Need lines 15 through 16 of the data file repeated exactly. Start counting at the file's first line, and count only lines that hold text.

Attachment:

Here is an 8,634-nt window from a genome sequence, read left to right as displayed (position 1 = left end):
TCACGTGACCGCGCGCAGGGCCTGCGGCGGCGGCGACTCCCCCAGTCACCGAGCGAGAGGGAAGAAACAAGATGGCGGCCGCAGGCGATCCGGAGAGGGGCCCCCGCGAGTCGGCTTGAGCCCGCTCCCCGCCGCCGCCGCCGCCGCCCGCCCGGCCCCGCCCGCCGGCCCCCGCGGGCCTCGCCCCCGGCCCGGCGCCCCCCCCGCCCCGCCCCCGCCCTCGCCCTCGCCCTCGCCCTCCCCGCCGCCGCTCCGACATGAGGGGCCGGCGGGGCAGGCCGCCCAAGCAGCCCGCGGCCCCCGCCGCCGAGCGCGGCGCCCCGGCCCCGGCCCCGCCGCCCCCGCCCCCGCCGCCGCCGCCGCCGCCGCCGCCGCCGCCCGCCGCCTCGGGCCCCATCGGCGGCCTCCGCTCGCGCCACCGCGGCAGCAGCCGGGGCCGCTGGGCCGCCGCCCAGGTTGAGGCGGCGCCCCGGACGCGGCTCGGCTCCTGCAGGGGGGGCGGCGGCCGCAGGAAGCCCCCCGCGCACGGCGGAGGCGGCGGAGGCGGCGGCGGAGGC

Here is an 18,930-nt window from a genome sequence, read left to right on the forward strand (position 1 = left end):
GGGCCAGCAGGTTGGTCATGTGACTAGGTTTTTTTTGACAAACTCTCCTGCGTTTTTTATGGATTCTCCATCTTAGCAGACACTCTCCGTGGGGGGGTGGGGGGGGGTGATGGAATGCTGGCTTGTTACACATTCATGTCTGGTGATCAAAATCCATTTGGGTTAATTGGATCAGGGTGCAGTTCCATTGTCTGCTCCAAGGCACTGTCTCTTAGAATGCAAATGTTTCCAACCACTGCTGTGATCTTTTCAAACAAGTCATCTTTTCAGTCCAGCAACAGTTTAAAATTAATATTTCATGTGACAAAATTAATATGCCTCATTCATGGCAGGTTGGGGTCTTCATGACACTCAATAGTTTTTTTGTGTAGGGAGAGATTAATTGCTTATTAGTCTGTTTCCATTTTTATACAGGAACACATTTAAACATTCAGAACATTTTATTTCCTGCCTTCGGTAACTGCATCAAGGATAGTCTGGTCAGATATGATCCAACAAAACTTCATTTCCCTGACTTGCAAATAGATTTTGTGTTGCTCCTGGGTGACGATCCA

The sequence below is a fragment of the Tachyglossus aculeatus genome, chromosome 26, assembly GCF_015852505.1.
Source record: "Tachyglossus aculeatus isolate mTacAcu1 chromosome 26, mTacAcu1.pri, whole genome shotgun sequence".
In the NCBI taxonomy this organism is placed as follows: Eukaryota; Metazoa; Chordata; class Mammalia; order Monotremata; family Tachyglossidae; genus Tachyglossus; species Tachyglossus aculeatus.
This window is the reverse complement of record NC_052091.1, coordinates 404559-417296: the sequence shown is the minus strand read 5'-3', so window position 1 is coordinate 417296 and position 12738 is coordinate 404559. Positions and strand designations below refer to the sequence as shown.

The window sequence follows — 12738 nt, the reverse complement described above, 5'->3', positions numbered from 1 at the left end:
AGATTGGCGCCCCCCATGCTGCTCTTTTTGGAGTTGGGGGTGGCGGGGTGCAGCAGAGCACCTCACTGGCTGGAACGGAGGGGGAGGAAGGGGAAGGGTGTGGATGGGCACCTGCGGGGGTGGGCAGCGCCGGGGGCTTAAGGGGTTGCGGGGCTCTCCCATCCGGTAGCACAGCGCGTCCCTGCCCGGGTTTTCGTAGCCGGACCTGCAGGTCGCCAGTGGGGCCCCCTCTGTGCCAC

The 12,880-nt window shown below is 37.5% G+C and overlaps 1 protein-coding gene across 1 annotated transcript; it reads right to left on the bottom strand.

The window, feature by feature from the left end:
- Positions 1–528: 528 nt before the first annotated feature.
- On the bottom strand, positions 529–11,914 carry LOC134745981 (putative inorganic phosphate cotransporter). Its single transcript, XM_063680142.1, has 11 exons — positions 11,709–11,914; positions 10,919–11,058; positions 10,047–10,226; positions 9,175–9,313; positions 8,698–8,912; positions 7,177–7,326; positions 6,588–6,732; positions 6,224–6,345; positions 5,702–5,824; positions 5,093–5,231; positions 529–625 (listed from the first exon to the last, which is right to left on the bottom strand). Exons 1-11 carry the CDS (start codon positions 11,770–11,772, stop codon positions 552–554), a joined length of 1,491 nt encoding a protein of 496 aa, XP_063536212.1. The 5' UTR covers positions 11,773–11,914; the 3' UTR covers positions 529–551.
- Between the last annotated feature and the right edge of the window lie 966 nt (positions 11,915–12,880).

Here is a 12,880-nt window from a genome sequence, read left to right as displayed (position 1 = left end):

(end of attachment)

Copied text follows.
- Between the last annotated feature and the right edge of the window lie 966 nt (positions 11,915–12,880).

Here is a 12,880-nt window from a genome sequence, read left to right as displayed (position 1 = left end):